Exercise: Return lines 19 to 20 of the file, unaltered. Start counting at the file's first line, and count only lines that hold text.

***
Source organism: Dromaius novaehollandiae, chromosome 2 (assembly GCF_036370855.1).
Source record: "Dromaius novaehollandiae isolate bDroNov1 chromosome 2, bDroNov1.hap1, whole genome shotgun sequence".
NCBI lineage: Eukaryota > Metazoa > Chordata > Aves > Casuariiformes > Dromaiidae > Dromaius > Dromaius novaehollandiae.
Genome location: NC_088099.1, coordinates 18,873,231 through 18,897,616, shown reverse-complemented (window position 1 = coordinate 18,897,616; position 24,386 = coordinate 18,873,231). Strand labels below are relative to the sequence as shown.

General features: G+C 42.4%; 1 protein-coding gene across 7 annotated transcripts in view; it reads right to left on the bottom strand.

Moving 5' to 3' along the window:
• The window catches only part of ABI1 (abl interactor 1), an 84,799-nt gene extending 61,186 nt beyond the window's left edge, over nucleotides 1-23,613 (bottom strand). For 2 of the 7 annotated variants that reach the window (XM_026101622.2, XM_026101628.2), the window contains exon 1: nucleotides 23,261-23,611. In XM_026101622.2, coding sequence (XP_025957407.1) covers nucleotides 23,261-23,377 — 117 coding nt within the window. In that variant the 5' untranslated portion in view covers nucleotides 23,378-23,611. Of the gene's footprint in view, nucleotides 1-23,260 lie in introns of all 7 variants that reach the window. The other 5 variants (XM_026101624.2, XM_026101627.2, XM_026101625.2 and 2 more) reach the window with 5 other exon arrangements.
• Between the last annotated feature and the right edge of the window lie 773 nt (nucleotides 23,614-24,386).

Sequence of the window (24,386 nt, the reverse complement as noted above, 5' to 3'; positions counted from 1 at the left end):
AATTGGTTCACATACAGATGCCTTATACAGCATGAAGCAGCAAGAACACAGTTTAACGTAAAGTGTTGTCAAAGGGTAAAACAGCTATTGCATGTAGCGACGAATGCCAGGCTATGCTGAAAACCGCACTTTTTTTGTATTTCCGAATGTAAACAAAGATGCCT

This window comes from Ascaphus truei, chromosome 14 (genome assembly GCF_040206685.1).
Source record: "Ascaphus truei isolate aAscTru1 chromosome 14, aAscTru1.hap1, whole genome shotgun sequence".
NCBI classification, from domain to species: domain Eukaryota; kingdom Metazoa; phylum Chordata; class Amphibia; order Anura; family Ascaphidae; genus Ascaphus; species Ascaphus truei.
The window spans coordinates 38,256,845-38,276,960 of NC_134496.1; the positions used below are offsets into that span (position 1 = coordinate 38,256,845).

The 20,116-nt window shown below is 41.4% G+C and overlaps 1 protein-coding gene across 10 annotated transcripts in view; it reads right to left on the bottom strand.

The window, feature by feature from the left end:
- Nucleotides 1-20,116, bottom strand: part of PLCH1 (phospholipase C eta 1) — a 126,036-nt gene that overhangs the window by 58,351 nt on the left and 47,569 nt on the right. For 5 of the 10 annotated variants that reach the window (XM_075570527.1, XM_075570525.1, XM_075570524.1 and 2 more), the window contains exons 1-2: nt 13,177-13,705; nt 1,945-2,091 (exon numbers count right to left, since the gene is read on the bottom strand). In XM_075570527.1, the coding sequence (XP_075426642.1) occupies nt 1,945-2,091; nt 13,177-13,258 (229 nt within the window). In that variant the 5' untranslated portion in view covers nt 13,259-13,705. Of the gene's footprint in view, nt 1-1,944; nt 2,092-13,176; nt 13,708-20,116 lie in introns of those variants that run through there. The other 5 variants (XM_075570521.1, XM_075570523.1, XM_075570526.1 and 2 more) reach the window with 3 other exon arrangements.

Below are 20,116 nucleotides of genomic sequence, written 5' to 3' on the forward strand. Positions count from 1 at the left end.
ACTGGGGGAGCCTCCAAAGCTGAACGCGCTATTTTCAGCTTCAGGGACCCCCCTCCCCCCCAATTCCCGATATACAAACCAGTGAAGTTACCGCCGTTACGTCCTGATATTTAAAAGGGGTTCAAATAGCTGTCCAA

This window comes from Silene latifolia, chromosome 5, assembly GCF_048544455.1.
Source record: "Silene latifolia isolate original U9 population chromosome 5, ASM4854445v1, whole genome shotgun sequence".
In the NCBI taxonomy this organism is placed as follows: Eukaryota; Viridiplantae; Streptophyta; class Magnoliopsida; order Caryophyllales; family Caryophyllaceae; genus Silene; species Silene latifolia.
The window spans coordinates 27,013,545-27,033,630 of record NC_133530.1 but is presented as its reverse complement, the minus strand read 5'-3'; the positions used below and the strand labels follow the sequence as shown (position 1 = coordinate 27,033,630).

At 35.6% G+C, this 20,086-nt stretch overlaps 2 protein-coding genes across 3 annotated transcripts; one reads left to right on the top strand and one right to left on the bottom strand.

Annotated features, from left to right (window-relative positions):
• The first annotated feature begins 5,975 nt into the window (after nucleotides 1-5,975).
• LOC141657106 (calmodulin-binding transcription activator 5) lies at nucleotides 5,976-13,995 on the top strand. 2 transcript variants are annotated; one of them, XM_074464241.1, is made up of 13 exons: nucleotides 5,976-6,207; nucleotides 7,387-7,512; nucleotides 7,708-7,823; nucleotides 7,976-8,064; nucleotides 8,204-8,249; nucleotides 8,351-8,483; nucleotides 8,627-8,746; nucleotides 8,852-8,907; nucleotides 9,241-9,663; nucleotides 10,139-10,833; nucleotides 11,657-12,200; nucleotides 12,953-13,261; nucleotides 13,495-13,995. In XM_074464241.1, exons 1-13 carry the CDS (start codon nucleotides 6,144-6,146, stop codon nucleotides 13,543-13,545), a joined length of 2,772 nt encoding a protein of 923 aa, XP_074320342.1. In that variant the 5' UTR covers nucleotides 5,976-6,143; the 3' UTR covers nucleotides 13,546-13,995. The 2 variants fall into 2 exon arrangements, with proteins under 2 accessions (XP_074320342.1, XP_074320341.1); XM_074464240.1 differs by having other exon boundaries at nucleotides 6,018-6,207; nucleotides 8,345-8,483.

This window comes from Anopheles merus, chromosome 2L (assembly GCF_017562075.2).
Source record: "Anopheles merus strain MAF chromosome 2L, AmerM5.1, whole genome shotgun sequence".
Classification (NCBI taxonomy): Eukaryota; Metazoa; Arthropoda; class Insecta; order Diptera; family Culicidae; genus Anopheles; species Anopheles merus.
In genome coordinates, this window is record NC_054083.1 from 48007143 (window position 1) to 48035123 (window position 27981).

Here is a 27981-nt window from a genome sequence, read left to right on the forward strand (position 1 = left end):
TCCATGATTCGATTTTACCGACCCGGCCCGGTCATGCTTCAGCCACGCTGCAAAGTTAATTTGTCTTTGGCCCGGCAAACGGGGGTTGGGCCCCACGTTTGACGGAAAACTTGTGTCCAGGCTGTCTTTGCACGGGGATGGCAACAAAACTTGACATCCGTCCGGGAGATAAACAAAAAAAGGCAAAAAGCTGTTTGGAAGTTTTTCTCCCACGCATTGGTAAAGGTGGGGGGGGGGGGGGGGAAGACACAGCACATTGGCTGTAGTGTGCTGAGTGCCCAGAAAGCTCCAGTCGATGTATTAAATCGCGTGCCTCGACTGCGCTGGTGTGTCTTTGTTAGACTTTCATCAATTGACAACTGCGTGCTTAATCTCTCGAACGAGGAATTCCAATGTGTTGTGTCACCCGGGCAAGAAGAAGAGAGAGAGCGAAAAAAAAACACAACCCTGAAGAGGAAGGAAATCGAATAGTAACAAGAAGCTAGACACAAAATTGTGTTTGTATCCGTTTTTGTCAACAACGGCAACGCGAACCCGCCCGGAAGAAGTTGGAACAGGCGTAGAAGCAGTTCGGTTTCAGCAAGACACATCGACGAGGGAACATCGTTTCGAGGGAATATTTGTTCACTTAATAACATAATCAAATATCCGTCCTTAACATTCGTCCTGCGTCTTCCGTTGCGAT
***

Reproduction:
ACTGGGGGAGCCTCCAAAGCTGAACGCGCTATTTTCAGCTTCAGGGACCCCCCTCCCCCCCAATTCCCGATATACAAACCAGTGAAGTTACCGCCGTTACGTCCTGATATTTAAAAGGGGTTCAAATAGCTGTCCAA

This window comes from Silene latifolia, chromosome 5, assembly GCF_048544455.1.